MIDVALE — Bob Juan Casanova is a self-guided tour of the title character’s love life starting with junior high in 1999 and proceeding to the present day. Addressing the audience, Bob (JayC Stoddard) laments that women consistently tell him he’s a nice guy, but then shut him down before a second date. To understand the true nature of his dating woes, one must understand his relationship with the woman at the root of them all, the object of all his junior high dreams, and the elusive love of his life from thence onward: Bianca (Jennifer Hamilton).
Cue flashback to junior high. Bob presents a memory play, enacting scene after scene with his various love interests. The set (Angus Carter and JC Carter) is simply a few black boxes and a couch, allowing leaps from memory to memory without hindrance. The audience first witnesses Bob checking out Bianca’s derriere in ninth grade and then proceed through their becoming friends in high school theater, Bob’s dropping out of college, his having an affair with his boss (Lindsay Marriott), his mid-20’s relationship with a high school student, his one afternoon stand with a girl he met at the library, his weekend romance with a movie star. Don’t worry, though. Nothing I just told you was a spoiler because each of them is only tangentially connected to the plot.
When I met Bob in the opening scene of the play, he seemed like a nice guy who deserved better from the girls who kept rejecting him. But over the course of Bob’s romantic memoire, my alliances switched sides. I still believed Bob was a nice, well-intentioned guy, but I also believed he needed a life coach to whip him into shape with messages like, “It’s up to you to be happy. You don’t have to wait for a woman to fix all your problems!” and, “As an intelligent and capable individual, it is within your abilities to stop making your audience watch this self-indulgent and hackneyed history of your life!” Alas, Bob was never thus empowered, and the show went on. A few times it seemed like Bob had learned something, but those kept turning out to be red herrings.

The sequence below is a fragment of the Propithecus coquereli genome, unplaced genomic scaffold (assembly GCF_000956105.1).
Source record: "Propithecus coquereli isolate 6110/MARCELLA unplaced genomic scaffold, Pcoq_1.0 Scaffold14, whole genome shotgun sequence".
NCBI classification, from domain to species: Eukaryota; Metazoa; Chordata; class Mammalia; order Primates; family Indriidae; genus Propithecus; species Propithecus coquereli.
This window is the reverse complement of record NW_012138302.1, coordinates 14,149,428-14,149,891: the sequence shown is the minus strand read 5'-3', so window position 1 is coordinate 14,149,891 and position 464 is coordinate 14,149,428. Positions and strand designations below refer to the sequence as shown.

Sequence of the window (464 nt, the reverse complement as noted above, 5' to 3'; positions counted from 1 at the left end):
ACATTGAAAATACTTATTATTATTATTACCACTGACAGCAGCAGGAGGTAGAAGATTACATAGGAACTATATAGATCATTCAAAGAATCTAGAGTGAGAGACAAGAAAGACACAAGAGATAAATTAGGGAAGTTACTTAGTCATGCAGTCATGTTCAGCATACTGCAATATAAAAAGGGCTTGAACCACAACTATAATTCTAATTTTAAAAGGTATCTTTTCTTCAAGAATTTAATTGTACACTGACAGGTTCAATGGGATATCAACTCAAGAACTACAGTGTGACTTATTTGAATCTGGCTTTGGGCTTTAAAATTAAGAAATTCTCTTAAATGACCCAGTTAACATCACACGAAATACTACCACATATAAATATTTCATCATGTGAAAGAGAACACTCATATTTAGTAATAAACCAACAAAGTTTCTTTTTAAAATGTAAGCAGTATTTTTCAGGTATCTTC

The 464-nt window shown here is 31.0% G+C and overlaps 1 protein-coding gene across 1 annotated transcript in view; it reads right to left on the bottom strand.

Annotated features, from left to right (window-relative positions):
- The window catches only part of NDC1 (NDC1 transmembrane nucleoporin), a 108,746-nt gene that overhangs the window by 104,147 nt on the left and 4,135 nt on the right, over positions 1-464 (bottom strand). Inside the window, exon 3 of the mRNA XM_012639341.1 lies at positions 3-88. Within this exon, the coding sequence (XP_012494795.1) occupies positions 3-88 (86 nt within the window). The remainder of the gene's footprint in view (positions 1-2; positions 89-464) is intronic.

Several of the actresses played multiple characters. I’m generally in favor of anything à la stylings of Joe Versus the Volcano, but I didn’t feel like this gimmick worked as well as it should have. This was partially because of the characters’ unchanging wardrobes (Everyone wore jeans, all the time!) and partially because Bob would occasionally talk about one of his love interests, and then he would introduce an actress who looked nothing like the woman he had just described. And then no one made a joke about the incongruence between what the audience was seeing and what Bob was saying. At one point, an actress did don a wig, but she was playing the same character she had been playing pre-wig.
JayC Stoddard, as Bob, was a charismatic tour guide. With boundless energy he engaged the audience in his monologues and exhibited fantastic comic timing. Alice Gonzalez was easily my favorite actress to watch. She was always believable and always earned a laugh.
The play felt like an early draft of She’s Just Not That into You (the hypothetical male-focused sequel to He’s Just Not into You). While chronologuing one’s dating life has been done before, presenting the details as a memory play and breaking the fourth wall breathed originality into this production. Occasionally a line was terribly witty, or a scene was hugely evocative. I loved the clever use of emoticons and email and the references to life in Utah. At one point, I really did feel a girl deserved to be slapped for the way she treated Bob. The playwright’s (Robert A. Easton) references to pop culture and contemporary dating customs made it easy for the audience to sympathize with the characters’ experiences on a basic level.
But the same qualities that made this play original also made it hard to identify with the characters very deeply. Some of the events mentioned in Bob’s monologues seemed like they would have made scenes worth watching, and some of the scenes presented felt like they could have been monologued or skipped. The dialogue was hampered with highfaluting language and syntax that didn’t seem to fit the characters or situations. A “Cute Girl in the Audience” (Rachyl Bonell) transitioned into a main character in a way that could have been charming had her relationship with Bob been given more depth.
Overall, Bob Juan Casanova has potential, both as a person and a play. Bob was obviously smart and capable, and he was the kind of guy a girl would feel bad for. But a normal woman would want to be “just friends” rather than taking on a fixer upper. The play had a lot of clever ideas that could easily have a place in a fun comedy. Several of the scenes really pulled at the heart strings, and several of the jokes got a laugh. Overall though, the production—like Bob—was a bit of a fixer upper.